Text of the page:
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Frigid Montana temperatures impacting utility bills

Feb 25, 2019

Butte, Mont. – Winter is challenging this year, from record cold temperatures to consistent snow fall, Montana is experiencing extreme weather conditions and it’s reflected in customer bills.

Winter in NorthWestern Energy’s Montana service territory has been colder than normal – 35 percent colder than the 15-year temperature average in February. NorthWestern Energy’s natural gas and electricity systems are reliably keeping up with the high demand. NorthWestern Energy’s Montana electric demand hit a new peak load in early February. Previously, the highest peak load was hit in August 2018.

So far in February 2019, the Montana gas transmission system has carried nearly 1 billion cubic feet of gas more than in February 2018 for use by NorthWestern Energy’s customers.

Higher energy demand due to the prolonged deep cold is reflected in higher customer bills. Customers can see the comparisons provided on their bill that displays usage patterns for the current billing period compared with the previous billing period and the same time last year. The corresponding average daily temperatures over the periods are provided to highlight the correlation between usage and weather.

Customers should call NorthWestern Energy, 888-467-2669, right away if they are worried about paying winter utility bills. Options ranging from individual payment installment plans to information on how to access emergency bill assistance through available federal, state and non-profit sources.

Energy Savings Tips

Bundle up inside rather than turning up the temperature on your thermostat. Wear a cozy sweater and warm socks. Curl up in a blanket when reading or watching TV.

Seal up any air leaks that you might feel around windows, near doors.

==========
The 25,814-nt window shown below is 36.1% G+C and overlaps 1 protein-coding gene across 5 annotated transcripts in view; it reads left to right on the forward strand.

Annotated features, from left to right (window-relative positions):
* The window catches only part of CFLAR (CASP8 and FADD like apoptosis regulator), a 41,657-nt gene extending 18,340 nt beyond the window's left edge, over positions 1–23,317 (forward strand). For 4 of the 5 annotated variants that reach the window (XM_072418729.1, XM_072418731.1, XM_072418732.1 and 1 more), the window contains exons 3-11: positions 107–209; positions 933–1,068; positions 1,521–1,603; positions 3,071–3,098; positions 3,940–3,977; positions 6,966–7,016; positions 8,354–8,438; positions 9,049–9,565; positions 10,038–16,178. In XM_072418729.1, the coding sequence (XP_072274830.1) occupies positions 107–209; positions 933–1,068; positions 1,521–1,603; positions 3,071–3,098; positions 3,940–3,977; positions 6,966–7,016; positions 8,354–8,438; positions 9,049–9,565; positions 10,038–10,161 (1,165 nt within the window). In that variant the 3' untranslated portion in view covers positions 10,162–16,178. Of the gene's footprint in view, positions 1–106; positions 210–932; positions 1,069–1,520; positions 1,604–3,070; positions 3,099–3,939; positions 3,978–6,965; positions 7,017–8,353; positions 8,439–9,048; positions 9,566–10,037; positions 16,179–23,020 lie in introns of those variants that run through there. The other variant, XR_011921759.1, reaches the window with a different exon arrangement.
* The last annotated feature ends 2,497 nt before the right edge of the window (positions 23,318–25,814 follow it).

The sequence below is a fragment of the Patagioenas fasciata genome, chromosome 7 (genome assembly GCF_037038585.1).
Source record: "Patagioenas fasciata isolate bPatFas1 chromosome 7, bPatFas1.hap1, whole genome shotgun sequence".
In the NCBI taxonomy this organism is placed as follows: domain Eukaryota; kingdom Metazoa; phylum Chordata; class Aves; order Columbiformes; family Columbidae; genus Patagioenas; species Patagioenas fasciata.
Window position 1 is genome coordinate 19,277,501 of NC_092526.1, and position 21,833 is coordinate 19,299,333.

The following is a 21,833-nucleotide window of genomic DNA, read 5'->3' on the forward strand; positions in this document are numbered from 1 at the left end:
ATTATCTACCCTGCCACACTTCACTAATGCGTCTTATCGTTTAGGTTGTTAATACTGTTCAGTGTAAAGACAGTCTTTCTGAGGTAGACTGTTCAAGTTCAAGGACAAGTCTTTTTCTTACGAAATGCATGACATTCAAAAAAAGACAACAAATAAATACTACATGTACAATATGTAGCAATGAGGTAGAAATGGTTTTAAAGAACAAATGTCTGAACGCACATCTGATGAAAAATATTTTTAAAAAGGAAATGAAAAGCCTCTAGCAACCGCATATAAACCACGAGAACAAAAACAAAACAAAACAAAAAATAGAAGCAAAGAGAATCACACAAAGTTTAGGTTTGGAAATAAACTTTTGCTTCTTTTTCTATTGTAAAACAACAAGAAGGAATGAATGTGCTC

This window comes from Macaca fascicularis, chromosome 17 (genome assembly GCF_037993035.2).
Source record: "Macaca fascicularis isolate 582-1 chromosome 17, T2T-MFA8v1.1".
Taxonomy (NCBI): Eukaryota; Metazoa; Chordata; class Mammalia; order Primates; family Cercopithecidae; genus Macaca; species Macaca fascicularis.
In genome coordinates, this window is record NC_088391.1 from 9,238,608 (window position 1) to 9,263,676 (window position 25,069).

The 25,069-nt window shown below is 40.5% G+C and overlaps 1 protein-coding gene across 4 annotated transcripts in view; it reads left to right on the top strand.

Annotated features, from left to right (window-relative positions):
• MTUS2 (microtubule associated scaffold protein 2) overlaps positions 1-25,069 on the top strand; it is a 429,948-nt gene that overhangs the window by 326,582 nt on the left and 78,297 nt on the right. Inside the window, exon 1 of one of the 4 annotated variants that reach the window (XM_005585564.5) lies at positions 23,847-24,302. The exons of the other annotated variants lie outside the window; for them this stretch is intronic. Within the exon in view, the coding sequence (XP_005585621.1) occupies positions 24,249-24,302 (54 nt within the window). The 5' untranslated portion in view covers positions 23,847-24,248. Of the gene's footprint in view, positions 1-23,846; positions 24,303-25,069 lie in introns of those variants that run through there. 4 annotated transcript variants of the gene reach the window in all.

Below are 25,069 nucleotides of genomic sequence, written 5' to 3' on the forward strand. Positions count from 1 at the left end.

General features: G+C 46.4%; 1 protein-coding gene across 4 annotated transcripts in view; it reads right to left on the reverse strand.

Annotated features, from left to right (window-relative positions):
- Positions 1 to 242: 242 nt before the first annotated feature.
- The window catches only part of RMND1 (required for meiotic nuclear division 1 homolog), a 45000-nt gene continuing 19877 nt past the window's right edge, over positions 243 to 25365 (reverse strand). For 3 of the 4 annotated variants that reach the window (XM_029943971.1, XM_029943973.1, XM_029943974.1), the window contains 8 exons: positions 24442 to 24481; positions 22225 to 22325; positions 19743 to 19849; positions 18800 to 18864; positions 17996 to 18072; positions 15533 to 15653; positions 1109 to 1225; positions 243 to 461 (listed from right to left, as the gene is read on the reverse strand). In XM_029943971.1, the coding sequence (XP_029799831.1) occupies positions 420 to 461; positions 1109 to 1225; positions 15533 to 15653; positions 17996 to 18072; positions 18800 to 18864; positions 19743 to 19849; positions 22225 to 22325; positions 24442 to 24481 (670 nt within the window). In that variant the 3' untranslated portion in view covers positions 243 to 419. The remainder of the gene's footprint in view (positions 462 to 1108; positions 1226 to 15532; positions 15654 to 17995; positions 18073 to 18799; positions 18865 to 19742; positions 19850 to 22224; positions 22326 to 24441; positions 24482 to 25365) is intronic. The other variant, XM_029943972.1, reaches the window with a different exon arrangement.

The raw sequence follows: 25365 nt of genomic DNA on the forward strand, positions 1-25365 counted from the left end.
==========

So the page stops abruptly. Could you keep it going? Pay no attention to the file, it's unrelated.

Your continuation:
More tips are available at

Cold Weather Safety Tips

For natural gas customers, deep and blowing snow can block heating and appliance exhaust vents, which can cause equipment to malfunction, resulting in a loss of heat or possibly a build-up of deadly carbon monoxide in homes and businesses. Look for your natural gas appliance vents – which often are on the roof – to ensure they are clear of snow.

If at any time if you smell a strong and persistent odor similar to rotten eggs, leave your home immediately and avoid using any electric appliances such as light switches, garage door openers and phones—including a cell phone. When you are at a safe distance away, call NorthWestern Energy or 9-1-1 to report the concern. Stay away from the building until someone from the energy company or a first responder tells you it's safe.

Unlike natural gas, carbon monoxide is odorless and may be present when a fuel is not burned completely due to inadequate combustion or when exhaust vents become clogged. Carbon monoxide symptoms include headache, nausea, vomiting, fatigue, and confusion.

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About NorthWestern Energy (NYSE: NWE)
NorthWestern Energy provides electricity and natural gas in the Upper Midwest and Northwest, serving approximately 718,300 customers in Montana, South Dakota and Nebraska. More information on NorthWestern Energy is available on the company's website at

Media Contact:
Jo Dee Black
(866) 622-8081

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